Debates related to the issues described above have led to a hard fork of the Bitcoin blockchain that has occurred on August 1, 2017. During the split, one of the chains kept everything intact and the other chain increased the block size from one megabyte to eight megabytes. The chain that kept the block size intact became Bitcoin Core. Some people keep calling it simply Bitcoin. The other chain became known as Bitcoin Cash.
As of the writing of this article, Bitcoin Cash works exactly like Bitcoin Core does. It has its own blockchain that is decentralized and transparent and miners compiling transactions into the blocks and adding blocks to the blockchain of Bitcoin Cash. Block 478558 was the last block of the Bitcoin blockchain to be the same for both Bitcoin Core and Bitcoin Cash. This means that the first unique Bitcoin Cash block was block 478559. The network also uses addresses that look exactly like Bitcoin Core addresses. Also just like Bitcoin Core addresses, Bitcoin Cash addresses can be used more than once but it is not recommended to do so for privacy reasons.
According to the official website of Bitcoin Cash, its developers identified a list of features that they plan to add to the Bitcoin Cash network. Obviously, the first feature that makes Bitcoin Cash different from Bitcoin is its scalability. The developers also underline the importance of new signature algorithms and implementations that make transactions more secure, new algorithms for adjusting the difficulty of the network and commitment to decentralized development of the network. New transaction signatures provide improved security of Bitcoin Cash wallets and eliminate quadratic hashing issue.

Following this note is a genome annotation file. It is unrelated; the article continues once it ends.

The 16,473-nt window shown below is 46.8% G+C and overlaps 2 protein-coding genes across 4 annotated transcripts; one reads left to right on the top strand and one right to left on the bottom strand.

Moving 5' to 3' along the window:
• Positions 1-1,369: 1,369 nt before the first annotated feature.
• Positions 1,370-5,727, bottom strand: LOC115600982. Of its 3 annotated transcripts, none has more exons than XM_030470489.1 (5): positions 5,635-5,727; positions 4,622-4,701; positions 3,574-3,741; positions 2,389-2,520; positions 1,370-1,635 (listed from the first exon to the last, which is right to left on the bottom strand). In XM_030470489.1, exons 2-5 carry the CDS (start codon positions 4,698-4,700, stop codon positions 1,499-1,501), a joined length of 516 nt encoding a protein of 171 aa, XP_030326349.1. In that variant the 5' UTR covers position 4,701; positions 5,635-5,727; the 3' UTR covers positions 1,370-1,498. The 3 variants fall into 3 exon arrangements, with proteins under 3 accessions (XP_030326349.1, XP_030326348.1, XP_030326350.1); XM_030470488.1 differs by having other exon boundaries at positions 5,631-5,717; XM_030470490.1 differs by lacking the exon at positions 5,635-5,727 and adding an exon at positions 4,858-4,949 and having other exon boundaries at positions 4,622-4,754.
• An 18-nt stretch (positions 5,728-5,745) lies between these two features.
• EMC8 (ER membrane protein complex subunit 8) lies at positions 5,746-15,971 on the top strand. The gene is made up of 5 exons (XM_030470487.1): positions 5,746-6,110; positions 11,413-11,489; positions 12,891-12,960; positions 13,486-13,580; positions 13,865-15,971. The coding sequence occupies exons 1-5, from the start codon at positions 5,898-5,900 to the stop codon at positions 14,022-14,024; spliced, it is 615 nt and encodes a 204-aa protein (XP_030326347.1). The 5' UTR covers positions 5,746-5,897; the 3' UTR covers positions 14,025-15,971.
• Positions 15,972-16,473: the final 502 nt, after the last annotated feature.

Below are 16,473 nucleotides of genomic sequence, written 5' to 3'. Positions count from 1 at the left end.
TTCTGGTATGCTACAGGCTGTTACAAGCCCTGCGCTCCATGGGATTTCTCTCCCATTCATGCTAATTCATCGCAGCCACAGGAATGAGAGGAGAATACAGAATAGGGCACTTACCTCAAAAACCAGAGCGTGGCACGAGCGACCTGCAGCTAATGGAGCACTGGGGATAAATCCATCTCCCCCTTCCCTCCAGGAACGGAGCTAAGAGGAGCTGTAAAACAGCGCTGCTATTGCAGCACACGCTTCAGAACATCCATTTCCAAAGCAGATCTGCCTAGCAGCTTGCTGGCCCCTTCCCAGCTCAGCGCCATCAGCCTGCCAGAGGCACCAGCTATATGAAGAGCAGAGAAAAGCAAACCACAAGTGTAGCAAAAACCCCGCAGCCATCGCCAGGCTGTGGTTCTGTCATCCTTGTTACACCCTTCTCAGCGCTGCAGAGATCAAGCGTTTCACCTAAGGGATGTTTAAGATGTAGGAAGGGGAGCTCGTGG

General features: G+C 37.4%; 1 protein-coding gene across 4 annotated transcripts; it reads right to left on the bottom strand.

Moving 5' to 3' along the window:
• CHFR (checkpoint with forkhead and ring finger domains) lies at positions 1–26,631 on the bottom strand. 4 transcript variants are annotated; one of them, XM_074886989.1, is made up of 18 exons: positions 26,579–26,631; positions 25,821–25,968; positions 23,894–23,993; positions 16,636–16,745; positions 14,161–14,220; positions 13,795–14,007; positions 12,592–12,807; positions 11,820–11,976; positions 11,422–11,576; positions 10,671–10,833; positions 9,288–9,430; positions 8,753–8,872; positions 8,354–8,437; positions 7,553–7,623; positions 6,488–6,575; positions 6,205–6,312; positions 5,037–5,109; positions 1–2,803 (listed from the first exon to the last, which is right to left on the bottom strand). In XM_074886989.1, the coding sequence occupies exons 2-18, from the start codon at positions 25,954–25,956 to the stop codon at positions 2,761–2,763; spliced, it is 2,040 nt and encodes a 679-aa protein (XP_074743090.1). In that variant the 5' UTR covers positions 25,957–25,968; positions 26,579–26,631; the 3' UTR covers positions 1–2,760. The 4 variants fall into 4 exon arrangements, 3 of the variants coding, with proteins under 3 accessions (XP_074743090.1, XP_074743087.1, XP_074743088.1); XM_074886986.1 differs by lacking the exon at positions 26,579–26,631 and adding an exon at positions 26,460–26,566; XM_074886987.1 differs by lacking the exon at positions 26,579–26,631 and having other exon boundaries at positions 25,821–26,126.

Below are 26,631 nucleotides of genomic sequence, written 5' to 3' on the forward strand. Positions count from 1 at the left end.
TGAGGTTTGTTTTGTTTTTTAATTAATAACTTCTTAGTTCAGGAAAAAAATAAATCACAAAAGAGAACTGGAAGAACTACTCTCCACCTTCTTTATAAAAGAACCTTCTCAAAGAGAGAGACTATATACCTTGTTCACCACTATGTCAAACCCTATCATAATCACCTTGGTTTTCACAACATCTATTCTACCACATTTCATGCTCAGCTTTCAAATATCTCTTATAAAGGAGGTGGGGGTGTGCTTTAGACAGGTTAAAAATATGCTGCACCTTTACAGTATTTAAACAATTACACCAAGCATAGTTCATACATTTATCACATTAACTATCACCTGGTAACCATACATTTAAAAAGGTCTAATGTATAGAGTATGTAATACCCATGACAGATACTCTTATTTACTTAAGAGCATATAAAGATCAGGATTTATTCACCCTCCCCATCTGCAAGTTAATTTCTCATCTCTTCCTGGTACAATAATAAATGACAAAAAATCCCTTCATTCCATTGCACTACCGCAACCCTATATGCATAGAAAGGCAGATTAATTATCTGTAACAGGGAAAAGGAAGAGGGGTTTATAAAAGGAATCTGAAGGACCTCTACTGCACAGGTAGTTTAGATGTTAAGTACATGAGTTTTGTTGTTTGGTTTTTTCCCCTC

As of the writing of this article, many popular exchanges, including Coinbase, Kraken and Bitfinex have introduced Bitcoin Cash to their platforms. The trading symbol for Bitcoin Cash is BCH. The trading symbol for Bitcoin Core is BTC.
Does a hard fork mean that users double their money?
One of the interesting questions has to do with what happens when a hard fork occurs to users that hold coins on the blockchain that is going through a fork. While it is true that such users will get coins on both parts of the fork, they won’t necessarily be able to exchange their coins on two forks for more money.
When a fork occurs, the value of the currency typically goes down. This happens because the value of a digital currency depends on many factors, including an existing base of organizations that accept the currency and users who transact in the currency. When a fork occurs, users and organizations have to choose one currency, which means that the original blockchain loses certain users. Because of this, its price may go down. However, after a fork, both parts of the fork can create more value, attract more users and have their price increase, which is exactly what happened to both Bitcoin Core and Bitcoin Cash.